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Classical concert to hit the Penh

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Violinist Uy Tach is one of five Cambodian soloists who will be performing with Germany’s Wurttemberg Chamber Orchestra at the InterContinental Phnom Penh. Photo Supplied

Classical music-lovers are in for a treat on October 12, when the InterContinental Phnom Penh will host a concert by the world-famous Wurttemberg Chamber Orchestra and young Cambodian soloists, as part of its Series 2011.

The program will include music by Stamitz, Schubert, Tschaikowsky and Respighi, and the performance will kick off at 8pm in the hotel’s Grand Ballroom.

The concert is organised under the patronage of Dr Wolfgang Moser, the German ambassador to Cambodia, and is a joint effort between the German Embassy, the Art+ Foundation, and the InterContinental.

The concert will be the first time the Wurttemberg Chamber Orchestra performs with Cambodian soloists in Cambodia.

Critics have praised the orchestra for its “unparalleled musical culture” (Westdeutsche Allgemeine Zeitung) and “breathtaking brilliance” (Die Welt), while the Washington Post commended its precision, sophistication and homogeneous sound.

Apart from classical compositions, the orchestra’s repertoire includes familiar and lesser-known works from the Romantic period, the early modern age and the avant-garde.

Its principal conductor is Ruben Gazarian, who joined in time for the 2002-2003 season.

Five local soloists will perform with the orchestra in Phnom Penh, hailing from the Royal University of Fine Arts.

The soloists are:

Mrs Him Savy on flute. Him Savy began learning traditional Khmer music in her home village, and performed at Buddhist ceremonies with several music groups. Motivated by her uncle, Professor Him Sophy, she moved to Phnom Penh to study traditional music, instrumentals, and vocal Khmer music. With the support of her family, she then changed her major and started to play western traverse flute. After a period of self-instruction, she received training from her teacher Eang Seng Thai in 1990 and continued her studies for six years at the Royal University of Fine Arts under local teachers, as well as temporary guest teachers. She now teaches the flute at the Faculty of Music in Phnom Penh. Since 2001, she has taken lessons from Anton Isselhardt of Germany. As a soloist she performed with the Tuebinger Kammerorchester in 2009.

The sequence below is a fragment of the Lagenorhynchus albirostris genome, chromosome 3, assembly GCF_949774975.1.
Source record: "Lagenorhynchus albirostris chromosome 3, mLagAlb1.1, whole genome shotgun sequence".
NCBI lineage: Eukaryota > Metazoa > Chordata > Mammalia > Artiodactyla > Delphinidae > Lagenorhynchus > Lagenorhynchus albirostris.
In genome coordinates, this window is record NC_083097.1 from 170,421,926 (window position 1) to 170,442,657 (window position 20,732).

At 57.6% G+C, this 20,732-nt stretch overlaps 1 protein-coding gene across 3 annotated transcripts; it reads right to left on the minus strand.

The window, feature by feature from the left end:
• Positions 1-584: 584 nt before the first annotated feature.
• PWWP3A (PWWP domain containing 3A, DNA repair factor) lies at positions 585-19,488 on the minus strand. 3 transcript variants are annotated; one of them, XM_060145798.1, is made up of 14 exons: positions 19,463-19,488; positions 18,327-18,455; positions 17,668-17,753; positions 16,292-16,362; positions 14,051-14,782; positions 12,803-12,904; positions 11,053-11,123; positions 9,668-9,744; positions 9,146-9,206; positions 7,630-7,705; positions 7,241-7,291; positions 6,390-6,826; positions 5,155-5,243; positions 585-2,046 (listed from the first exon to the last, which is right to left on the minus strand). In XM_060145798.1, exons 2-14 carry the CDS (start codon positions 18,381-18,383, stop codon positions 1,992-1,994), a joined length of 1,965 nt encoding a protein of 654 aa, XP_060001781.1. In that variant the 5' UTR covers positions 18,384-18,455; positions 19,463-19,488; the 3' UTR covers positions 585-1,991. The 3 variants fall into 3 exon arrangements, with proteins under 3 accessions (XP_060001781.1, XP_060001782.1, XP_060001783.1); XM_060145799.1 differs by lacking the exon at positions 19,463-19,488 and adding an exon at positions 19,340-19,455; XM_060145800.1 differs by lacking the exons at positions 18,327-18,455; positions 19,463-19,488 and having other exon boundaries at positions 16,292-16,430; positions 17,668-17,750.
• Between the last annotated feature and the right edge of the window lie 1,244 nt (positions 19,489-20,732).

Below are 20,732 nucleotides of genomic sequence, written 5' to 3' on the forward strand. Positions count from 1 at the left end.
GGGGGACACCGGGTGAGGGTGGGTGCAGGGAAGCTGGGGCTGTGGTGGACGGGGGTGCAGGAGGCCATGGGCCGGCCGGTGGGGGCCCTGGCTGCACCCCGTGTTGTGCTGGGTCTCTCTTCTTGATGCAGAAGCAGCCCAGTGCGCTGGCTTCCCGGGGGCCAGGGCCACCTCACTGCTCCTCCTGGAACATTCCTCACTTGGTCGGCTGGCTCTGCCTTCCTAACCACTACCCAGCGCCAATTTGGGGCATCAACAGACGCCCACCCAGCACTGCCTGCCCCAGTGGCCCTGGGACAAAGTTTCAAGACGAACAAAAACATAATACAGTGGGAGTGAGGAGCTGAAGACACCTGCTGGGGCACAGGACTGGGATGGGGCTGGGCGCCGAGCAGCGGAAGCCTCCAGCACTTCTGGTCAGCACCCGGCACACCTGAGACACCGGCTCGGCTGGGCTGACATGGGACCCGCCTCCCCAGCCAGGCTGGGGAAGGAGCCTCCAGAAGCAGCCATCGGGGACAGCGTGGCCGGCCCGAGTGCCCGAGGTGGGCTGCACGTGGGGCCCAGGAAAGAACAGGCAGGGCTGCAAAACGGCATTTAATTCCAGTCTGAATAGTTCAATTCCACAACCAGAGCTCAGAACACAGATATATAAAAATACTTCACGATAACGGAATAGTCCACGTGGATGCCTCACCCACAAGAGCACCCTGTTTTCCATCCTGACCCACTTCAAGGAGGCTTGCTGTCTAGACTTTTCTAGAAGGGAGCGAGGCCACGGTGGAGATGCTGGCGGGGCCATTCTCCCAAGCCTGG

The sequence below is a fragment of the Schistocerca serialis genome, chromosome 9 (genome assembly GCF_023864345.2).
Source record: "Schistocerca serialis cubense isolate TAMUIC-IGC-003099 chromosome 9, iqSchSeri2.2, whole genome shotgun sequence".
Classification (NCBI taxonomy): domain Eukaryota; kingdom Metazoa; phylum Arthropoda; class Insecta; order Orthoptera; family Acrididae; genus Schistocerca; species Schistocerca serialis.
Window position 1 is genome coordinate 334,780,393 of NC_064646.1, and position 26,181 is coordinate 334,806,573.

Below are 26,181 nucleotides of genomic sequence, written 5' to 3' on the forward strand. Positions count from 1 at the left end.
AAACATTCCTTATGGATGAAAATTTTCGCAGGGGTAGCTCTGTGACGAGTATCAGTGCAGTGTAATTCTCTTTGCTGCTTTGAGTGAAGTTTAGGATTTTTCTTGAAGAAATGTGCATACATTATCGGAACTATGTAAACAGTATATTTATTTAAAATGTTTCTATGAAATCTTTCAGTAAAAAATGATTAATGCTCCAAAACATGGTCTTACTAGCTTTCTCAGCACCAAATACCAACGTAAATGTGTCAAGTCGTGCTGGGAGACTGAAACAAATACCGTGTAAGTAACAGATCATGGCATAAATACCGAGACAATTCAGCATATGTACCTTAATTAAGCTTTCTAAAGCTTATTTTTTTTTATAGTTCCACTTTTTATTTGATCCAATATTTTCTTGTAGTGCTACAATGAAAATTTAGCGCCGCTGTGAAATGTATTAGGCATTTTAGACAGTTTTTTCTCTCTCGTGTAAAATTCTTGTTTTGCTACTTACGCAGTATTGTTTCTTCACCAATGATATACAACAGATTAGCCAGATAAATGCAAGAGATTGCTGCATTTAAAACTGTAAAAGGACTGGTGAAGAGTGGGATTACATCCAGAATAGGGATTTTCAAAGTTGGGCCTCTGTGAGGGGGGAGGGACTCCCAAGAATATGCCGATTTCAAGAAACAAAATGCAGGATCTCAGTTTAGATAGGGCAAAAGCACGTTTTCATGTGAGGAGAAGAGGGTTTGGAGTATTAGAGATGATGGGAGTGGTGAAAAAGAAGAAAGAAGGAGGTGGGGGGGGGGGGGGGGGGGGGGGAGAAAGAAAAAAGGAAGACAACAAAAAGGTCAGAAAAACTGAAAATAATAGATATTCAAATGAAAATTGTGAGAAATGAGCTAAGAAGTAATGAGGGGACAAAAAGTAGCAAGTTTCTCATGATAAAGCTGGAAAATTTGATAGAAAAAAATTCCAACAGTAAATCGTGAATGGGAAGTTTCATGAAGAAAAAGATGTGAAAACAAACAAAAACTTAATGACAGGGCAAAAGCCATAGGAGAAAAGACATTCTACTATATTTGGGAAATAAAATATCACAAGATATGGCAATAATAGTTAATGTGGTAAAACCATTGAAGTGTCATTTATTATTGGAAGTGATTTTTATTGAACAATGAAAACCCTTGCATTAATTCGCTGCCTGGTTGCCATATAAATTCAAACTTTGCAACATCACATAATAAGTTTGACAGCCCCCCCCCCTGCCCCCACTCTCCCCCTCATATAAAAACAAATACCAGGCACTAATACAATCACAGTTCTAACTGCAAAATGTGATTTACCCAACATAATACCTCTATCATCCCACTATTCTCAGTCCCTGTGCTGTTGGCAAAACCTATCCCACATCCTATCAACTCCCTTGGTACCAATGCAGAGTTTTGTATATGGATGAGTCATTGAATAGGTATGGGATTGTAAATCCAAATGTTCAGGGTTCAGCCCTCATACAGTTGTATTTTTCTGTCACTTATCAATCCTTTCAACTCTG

Mrs Uy Tach on violin. Since 1988, Uy Tach has been trained by Cambodian and Vietnamese teachers at the Royal University of Fine Arts. She also studied with violin teachers from Europe, and teaches violin at the Faculty of Music in Phnom Penh.

As a violinist and concert master with the Phnom Penh String Orchestra, she plays an important role in the development of western classical music in Cambodia. Uy Thach is trained by several violinists in the Art+ Foundation’s international teacher network, including Markus Gundermann from the Malaysian Philharmonic Orchestra.

Mr Sim Ratha on violoncello. Since 1988, Sim Ratha has been trained by several Cambodian and Vietnamese teachers at the Royal University of Fine Arts. In 1992, he studied cello as a major at the Faculty of Music and graduated with a bachelor degree. He has performed with various university ensembles in folklore and entertainment shows at international hotels in Phnom Penh, and has also played at official occasions. Since 2006 he has been a regular member of the Phnom Penh String Orchestra and the PNH String Quartet.

Mr El Leang on viola. El Leang studied the kim, a Cambodian-Chinese traditional string instrument, and traditional music at the Royal University of Fine Arts. His father, El Chhan, played the Cambodian dtro (traditional violin). After discovering the western viola, El Leang was trained by the legendary OMF missionary Alice Compain for four years. Since 2006, he has played with the Phnom Penh String Orchestra. In 2010, he was invited to the Asean Youth Orchestra in Hanoi.

Mr. Chhun Sopha on violin. Chhun Sopha started playing the violin at the age of 15, first studying under several Vietnamese teachers, and then with Cambodian teachers at the Royal University of Fine Arts.

He was also trained by Alice Compain for four years, and received individual training from the French violinist Xavier d”Absac. In 2006, Chhun Sopha joined the music education program of the Art+ Foundation, and is an important force in several chamber music ensembles. He has performed with the Phnom Penh String Orchestra since 2006.

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